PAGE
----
13. One of the essential tasks of regulatory authorities in the broadcasting sector is normally the granting of broadcasting licences. The basic conditions and criteria governing the granting and renewal of broadcasting licences should be clearly defined in the law.
14. The regulations governing the broadcasting licensing procedure should be clear and precise and should be applied in an open, transparent and impartial manner. The decisions made by the regulatory authorities in this context should be subject to adequate publicity.
27. All decisions taken and regulations adopted by the regulatory authorities should be:
– duly reasoned, in accordance with national law;
– open to review by the competent jurisdictions according to national law;
– made available to the public.”
B. Declaration of the Committee of Ministers on the independence and functions of regulatory authorities for the broadcasting sector (Adopted by the Committee of Ministers on 26 March 2008 at the 1022nd meeting of the Ministers' Deputies)
64. The relevant extracts of this Declaration provide as follows:
“13. In most Council of Europe member states, the members of regulatory authorities are appointed by the parliament or by the head of state at the proposal of parliament. In some member states, in order to ensure that the membership of the regulatory authority reflects the country's social and political diversity, part or all of the members are nominated by non-governmental groups which are considered to be representative of society. Further, in a few member states, the law provides objective selection criteria for the appointment of members.
By contrast, in a number of countries, members are appointed by sole decision of one state authority, e.g. the head of state or a state department, often without clearly specified selection criteria. The appointment of members of regulatory authorities by the head of state and/or parliament has sometimes been criticised advancing that, in such cases, membership would represent or reproduce political power structures.
14. Concerns have often been raised that the nominating or appointing bodies could exert pressure on the members after their appointment. In fact, in some member states, the members of regulatory authorities are frequently accused of acting on behalf of the state body that designated them or political formation behind the designating or appointing authority.”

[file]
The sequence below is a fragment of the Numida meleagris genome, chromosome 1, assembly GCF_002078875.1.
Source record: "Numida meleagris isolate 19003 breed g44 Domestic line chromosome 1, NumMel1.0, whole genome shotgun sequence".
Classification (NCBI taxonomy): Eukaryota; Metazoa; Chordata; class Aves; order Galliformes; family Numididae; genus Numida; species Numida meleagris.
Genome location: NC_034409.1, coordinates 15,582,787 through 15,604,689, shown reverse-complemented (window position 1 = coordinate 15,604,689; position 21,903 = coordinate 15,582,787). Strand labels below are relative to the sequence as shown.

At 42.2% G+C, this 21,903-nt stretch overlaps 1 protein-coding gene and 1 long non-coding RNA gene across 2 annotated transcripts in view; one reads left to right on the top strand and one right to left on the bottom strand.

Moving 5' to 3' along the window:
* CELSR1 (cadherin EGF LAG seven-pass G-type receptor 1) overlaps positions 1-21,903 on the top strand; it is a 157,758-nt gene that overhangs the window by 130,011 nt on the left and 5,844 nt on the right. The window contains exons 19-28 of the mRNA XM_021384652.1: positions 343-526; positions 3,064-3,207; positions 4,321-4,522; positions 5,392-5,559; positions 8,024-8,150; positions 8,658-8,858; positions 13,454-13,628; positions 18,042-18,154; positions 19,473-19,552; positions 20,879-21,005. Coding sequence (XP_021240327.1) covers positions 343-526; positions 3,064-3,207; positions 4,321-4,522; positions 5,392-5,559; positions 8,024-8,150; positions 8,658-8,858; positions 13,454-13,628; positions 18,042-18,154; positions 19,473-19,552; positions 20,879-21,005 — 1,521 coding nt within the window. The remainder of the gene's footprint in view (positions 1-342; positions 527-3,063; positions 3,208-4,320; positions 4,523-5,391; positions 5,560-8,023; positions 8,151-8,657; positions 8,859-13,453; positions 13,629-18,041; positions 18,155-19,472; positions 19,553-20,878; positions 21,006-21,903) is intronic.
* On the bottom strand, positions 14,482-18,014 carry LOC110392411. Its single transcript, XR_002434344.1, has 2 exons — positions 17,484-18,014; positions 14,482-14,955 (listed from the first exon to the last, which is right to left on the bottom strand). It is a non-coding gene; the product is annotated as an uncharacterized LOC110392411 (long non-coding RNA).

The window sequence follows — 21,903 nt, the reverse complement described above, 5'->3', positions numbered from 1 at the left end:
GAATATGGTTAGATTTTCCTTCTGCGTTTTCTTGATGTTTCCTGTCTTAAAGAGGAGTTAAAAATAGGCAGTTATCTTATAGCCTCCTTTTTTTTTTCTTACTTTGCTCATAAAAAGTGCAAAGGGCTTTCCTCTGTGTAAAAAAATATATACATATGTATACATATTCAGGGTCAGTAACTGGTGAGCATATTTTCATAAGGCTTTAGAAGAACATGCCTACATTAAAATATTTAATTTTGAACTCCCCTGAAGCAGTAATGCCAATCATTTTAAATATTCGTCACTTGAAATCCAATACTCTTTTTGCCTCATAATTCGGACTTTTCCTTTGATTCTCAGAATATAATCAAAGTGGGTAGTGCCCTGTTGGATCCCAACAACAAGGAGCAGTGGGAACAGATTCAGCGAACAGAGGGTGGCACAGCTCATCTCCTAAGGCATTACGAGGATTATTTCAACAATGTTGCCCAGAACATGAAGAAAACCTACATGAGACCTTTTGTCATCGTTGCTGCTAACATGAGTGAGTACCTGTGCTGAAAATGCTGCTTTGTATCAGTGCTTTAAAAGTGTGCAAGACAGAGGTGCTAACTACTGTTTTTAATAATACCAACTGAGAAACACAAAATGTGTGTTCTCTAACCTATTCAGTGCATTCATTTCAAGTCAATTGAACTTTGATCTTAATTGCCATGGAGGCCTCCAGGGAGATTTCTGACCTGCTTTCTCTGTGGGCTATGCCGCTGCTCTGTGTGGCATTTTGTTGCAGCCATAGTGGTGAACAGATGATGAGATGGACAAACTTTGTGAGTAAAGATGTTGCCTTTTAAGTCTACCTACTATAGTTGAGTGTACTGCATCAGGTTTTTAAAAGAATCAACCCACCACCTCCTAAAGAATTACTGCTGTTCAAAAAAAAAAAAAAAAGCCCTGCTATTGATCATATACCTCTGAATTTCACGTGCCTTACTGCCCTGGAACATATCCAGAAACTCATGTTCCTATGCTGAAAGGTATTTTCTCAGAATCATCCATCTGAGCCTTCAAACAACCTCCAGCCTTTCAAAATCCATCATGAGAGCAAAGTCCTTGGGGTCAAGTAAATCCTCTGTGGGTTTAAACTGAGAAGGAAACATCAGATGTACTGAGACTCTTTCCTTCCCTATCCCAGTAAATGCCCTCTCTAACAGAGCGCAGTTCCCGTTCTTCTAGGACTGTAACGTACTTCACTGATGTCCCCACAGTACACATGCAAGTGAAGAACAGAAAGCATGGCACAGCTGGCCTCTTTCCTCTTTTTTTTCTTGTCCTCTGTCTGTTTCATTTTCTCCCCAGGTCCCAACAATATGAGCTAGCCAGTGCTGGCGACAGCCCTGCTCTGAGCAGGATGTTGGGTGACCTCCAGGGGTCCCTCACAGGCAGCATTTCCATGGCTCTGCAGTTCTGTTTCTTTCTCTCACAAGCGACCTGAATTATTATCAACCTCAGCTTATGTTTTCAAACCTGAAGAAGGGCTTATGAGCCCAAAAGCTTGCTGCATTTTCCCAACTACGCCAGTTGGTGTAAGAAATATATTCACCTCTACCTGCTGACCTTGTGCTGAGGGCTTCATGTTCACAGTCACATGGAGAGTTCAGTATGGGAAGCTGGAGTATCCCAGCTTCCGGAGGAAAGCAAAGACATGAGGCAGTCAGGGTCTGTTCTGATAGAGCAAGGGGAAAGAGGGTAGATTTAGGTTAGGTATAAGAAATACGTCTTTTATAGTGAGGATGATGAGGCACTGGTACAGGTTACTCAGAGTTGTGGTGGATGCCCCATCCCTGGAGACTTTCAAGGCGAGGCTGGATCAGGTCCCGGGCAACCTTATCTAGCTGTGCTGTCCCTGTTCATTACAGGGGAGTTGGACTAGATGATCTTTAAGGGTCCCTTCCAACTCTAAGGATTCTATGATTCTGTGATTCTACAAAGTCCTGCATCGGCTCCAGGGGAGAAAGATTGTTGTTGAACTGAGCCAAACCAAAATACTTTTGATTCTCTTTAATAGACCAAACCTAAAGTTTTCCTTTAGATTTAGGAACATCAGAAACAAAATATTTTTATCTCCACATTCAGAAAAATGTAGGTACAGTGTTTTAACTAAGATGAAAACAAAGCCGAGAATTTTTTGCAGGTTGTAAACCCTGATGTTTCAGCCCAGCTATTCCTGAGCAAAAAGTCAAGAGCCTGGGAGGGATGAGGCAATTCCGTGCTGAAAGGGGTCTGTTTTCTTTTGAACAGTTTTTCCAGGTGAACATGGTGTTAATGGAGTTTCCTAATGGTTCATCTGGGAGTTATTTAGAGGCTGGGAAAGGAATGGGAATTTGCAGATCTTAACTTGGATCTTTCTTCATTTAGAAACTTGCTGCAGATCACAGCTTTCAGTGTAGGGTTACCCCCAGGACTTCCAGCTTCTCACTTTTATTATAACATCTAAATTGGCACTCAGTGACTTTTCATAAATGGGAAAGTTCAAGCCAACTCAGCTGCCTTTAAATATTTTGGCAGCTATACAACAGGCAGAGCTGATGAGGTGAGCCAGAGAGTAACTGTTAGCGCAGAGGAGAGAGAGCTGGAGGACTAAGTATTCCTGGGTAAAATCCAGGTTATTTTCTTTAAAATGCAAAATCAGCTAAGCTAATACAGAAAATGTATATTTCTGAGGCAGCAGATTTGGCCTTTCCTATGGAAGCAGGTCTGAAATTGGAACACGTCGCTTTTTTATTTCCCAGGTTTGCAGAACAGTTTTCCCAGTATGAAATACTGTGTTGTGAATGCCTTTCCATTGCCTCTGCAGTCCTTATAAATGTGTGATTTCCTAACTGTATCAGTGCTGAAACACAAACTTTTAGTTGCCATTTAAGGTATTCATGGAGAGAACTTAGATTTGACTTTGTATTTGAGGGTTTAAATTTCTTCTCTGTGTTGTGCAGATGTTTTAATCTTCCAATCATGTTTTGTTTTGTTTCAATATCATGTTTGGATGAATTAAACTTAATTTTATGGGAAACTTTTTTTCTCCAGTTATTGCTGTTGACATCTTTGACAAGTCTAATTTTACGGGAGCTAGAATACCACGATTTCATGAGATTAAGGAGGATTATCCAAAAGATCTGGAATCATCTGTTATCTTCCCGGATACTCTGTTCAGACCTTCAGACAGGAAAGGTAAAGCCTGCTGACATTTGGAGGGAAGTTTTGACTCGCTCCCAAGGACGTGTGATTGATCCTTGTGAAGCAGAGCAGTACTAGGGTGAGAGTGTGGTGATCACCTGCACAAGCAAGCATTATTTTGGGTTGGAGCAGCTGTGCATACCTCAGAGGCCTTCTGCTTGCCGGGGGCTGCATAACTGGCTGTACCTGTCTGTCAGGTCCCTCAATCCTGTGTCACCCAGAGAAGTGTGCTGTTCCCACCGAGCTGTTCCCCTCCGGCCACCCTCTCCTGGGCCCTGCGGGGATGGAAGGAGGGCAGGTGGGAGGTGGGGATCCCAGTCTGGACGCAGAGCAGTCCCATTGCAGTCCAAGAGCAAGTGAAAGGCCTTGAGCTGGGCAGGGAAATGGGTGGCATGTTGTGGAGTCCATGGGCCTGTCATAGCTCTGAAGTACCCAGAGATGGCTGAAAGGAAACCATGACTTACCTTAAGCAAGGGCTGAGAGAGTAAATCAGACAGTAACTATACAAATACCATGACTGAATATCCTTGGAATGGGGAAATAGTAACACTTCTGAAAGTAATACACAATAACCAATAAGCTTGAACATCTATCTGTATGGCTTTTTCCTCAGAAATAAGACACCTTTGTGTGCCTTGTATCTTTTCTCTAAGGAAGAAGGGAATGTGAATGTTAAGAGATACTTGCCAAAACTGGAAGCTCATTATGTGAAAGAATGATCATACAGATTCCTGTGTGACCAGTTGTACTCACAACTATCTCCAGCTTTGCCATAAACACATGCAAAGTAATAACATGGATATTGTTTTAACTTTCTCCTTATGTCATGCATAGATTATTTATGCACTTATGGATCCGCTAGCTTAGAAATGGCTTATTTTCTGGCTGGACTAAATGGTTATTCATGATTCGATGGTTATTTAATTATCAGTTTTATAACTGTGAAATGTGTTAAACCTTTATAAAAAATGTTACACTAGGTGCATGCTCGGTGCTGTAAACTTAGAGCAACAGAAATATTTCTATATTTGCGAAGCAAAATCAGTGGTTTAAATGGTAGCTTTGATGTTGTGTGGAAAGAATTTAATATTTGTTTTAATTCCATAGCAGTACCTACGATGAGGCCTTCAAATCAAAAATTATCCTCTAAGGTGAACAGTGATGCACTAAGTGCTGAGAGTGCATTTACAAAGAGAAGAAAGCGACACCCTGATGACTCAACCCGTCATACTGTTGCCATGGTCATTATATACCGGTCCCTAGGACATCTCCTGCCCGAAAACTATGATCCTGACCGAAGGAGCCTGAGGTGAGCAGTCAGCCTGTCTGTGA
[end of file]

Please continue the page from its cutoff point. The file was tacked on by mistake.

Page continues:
C. Resolution 1361 (2004) of the Parliamentary Assembly of the Council of Europe (PACE): Honouring of obligations and commitments by Armenia, 27 January 2004
65. In paragraph 19 of this Resolution the PACE stated:
“As regards freedom of expression and media pluralism, the Assembly is concerned at developments in the audiovisual media in Armenia and expresses serious doubts as to pluralism in the electronic media, regretting in particular that the vagueness of the law in force has resulted in the National Television and Radio Commission being given outright discretionary powers in the award of broadcasting licences, in particular as regards the television channel A1+.”
I. THE SECOND APPLICANT'S VICTIM STATUS
66. The Court first considers it necessary to decide on the victim status of the second applicant. It reiterates that the term “victim” used in Article 34 of the Convention denotes the person directly affected by the act or omission which is at issue (see, among other authorities, Vatan v. Russia, no. 47978/99, § 48, 7 October 2004). The Court further reiterates that a person cannot complain about a violation of his or her rights in proceedings to which he or she was not a party, even if he or she was a shareholder and/or executive director of the company which was party to the proceedings (see, among other authorities, F. Santos Lda. and Fachadas v. Portugal (dec.), no. 49020/99, 19 September 2000, and Nosov v. Russia (dec.), no. 30877/02, 20 October 2005). Furthermore, while in certain circumstances the sole owner of a company can claim to be a “victim” within the meaning of Article 34 of the Convention in so far as the impugned measures taken with regard to his or her company are concerned (see, among other authorities, Ankarcrona v. Sweden (dec.), no. 35178/97, 27 June 2000; and Glas Nadezhda EOOD and Anatoliy Elenkov v. Bulgaria, no. 14134/02, §§ 40, ECHR 2007-...), when that is not the case the disregarding of an applicant company's legal personality can be justified only in exceptional circumstances, in particular where it is clearly established that it is impossible for the company to apply to the Convention institutions through the organs set up under its articles of incorporation or – in the event of liquidation – through its liquidators (see Agrotexim and Others v. Greece, judgment of 24 October 1995, Series A no. 330, p. 25, § 66; CDI Holding Aktiengesellschaft and Others v. Slovakia (dec.), no. 37398/97, 18 October 2001; and Amat-G Ltd and Mebaghishvili v. Georgia, no. 2507/03, § 33, ECHR 2005-...).